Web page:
If the concern is over jumping from the top to the bottom of the stairs, a stair gate can be considered. However, these may not be effective for older children and adults as they may be able to undo the latch and/or they may be able to climb or step over the stair gate.


Stair gates come in different designs and can be higher than standard - some can be up to 147cm tall with extensions. When considering if they are suitable to use, also think of other family members who may use it. Stepping through a reduced opening, often with a slight ‘lip’, may be a trip hazard for some.




If the person climbs onto window sills, using existing window locks or installing new window locks is essential. Lockable window stays are recommended as these limit how far a window can be opened. Most window locks and stays do not need specialist tools to fit them, but if you are unsure, a family member or handyman service would be able to 

fit them for you.

If the roof design allows, installing roof lights may be a safer option. A steeply sloped infill can be fitted over a window sill which removes the surface and prevents it being stood on.

Adding a ventilated, clear, polycarbonate covering to windows can help prevent those with behaviours that are challenging from banging against the glass windows. In addition, blinds can be provided between the polycarbonate covering and window to control privacy and prevent the blinds from being pulled off. This can also remove the need for curtains.





Where furniture is placed can create or reduce hazards - for example bookcases and shelves offer options to climb. Removing these or placing shelves at a higher level away from other items of furniture helps to reduce these options (Nagib & Williams (2016).

If a person who needs supervision outside of the home is able to leave the property, then a method of ensuring their carers are made aware of when a door has been opened, or preventing them from leaving the home, is needed.

If a person is unable to operate a door knob, changing a lever type handle to a door knob for example may be all that is required. Installing a second handle at a high level is an alternative solution, but this will affect other family members who may need to carry items and will not have a ‘spare’ hand available to comfortably use the handle. The position of a second handle also needs to take into account how tall other family members are, or if they have any arm or shoulder injury which would prevent them opening the door. This includes children who ordinarily would not need supervision away from the home.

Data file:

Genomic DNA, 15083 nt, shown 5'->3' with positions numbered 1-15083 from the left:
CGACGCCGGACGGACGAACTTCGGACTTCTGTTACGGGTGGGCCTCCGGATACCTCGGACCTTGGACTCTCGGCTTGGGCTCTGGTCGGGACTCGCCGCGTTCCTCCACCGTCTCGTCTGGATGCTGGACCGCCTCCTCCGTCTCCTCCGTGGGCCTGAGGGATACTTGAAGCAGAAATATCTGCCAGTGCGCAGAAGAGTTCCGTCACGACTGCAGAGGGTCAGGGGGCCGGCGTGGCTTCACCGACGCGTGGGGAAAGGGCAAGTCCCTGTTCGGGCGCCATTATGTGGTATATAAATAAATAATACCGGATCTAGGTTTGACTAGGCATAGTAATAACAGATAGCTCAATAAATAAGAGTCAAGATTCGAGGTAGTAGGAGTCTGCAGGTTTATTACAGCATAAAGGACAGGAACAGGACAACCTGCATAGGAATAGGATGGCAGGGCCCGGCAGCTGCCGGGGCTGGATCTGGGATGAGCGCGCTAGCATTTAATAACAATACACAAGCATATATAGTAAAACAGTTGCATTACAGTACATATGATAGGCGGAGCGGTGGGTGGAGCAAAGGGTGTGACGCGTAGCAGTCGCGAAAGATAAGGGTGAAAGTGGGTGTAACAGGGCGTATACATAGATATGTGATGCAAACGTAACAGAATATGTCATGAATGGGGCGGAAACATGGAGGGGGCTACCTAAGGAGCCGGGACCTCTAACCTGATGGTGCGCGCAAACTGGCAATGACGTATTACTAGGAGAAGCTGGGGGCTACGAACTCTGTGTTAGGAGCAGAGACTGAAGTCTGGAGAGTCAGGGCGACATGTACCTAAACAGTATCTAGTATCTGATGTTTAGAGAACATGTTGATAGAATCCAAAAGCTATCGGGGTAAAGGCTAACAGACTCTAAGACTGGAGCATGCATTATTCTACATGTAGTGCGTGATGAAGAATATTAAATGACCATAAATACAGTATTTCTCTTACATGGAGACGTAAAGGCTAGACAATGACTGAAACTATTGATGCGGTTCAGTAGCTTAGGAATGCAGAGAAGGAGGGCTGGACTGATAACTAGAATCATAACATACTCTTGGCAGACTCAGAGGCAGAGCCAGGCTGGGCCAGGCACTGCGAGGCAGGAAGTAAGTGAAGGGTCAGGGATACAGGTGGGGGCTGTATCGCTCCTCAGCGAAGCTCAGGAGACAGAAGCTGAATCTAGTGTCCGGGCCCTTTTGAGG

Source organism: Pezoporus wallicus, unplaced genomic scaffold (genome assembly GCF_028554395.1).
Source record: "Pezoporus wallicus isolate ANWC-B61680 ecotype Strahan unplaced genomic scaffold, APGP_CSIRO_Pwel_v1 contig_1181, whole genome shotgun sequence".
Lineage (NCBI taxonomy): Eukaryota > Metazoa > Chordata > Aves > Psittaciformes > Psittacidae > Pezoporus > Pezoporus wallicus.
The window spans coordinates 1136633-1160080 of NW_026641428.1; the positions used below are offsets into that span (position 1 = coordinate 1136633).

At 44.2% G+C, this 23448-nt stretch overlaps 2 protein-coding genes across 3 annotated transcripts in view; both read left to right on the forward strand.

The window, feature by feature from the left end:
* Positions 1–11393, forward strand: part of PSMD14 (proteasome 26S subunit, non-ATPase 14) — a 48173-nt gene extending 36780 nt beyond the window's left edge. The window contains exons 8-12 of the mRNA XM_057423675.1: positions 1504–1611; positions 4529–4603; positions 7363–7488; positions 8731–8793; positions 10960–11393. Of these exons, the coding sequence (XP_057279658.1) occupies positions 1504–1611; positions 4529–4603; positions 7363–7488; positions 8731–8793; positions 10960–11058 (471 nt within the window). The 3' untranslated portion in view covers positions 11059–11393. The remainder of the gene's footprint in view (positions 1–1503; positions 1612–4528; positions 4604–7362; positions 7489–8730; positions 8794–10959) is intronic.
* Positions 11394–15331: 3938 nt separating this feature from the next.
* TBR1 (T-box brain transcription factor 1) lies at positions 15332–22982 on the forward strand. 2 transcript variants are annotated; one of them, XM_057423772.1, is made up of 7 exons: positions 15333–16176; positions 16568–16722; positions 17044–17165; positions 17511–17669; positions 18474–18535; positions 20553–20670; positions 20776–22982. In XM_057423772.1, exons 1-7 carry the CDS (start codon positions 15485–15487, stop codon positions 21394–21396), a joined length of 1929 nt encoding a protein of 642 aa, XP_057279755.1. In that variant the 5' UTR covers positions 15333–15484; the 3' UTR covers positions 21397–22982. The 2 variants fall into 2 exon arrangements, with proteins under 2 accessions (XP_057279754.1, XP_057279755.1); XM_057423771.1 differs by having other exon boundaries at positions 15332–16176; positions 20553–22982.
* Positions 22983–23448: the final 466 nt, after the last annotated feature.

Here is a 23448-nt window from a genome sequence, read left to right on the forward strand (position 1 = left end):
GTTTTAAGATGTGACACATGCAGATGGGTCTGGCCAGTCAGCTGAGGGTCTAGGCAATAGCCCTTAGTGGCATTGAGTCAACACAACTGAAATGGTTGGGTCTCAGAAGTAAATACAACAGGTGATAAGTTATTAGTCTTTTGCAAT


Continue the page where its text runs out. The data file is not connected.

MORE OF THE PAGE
Locking any exit doors is recommended for home security, but when a person is able to operate a lock and is unable to manage risks or avoid hazards, additional actions are needed. Using a door chain may help, but as these can be awkward to undo the impact on other family members must be considered. Replacing internal doors with stable doors is an option which limits someone’s ability to leave a room. This allows them to be observed while feeling less confined and aware of those around them. Any safety system which relies on locks needs a routine in place which all family members adhere to. In busy households that can be difficult to maintain.

Alternatively door alarms can either sound an alarm which is audible throughout the house, or have a portable unit that operates in the same way as a wireless doorbell. The suitability of these will depend on where the door leads to. If it is to a secure area or fully fenced garden this may be appropriate, but if it leads onto a road the risks are higher.


Restricting access to individual rooms
At times, especially overnight, it may be necessary to restrict access to certain rooms, such as the kitchen or bathroom.

It is possible for specialist locks to be installed which are linked to a smoke or heat detector that will release automatically if a fire is detected.

There are regulations and procedures which have to be considered linked to deprivation of liberty for any individual, no matter how much risk they are in when unsupervised.